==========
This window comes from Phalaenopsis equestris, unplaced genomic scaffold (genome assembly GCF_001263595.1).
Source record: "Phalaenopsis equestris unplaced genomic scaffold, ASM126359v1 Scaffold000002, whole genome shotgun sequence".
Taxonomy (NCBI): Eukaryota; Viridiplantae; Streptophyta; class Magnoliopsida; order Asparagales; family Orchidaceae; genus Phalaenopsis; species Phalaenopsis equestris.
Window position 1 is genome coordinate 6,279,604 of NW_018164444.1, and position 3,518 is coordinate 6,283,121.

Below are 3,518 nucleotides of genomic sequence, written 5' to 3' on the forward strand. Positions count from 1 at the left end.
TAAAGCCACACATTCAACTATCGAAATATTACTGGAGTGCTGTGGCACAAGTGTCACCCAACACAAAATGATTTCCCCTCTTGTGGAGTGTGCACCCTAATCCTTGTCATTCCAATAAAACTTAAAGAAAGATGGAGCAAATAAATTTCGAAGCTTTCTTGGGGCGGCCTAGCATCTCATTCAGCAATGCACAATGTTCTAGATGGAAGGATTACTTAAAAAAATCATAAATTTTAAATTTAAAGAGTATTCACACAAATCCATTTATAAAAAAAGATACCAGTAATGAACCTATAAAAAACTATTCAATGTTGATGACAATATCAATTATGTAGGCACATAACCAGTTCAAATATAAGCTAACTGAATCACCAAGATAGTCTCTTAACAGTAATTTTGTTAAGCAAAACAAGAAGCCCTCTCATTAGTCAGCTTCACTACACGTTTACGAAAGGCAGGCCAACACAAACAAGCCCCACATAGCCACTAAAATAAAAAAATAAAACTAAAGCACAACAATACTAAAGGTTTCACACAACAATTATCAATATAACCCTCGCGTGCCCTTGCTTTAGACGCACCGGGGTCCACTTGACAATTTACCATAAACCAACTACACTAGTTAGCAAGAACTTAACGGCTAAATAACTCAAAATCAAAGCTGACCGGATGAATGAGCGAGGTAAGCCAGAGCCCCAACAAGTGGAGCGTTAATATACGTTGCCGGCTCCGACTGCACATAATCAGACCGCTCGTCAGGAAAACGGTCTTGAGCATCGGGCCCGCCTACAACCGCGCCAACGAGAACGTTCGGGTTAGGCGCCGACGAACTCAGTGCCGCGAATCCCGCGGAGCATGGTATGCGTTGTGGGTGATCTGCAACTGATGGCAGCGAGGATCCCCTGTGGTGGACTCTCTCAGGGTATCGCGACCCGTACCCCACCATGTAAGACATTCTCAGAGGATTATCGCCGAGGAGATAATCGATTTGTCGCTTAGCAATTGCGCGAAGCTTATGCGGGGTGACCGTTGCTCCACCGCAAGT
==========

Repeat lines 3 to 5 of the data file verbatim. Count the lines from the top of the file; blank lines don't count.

Taxonomy (NCBI): Eukaryota; Viridiplantae; Streptophyta; class Magnoliopsida; order Asparagales; family Orchidaceae; genus Phalaenopsis; species Phalaenopsis equestris.
Window position 1 is genome coordinate 6,279,604 of NW_018164444.1, and position 3,518 is coordinate 6,283,121.

Below are 3,518 nucleotides of genomic sequence, written 5' to 3' on the forward strand. Positions count from 1 at the left end.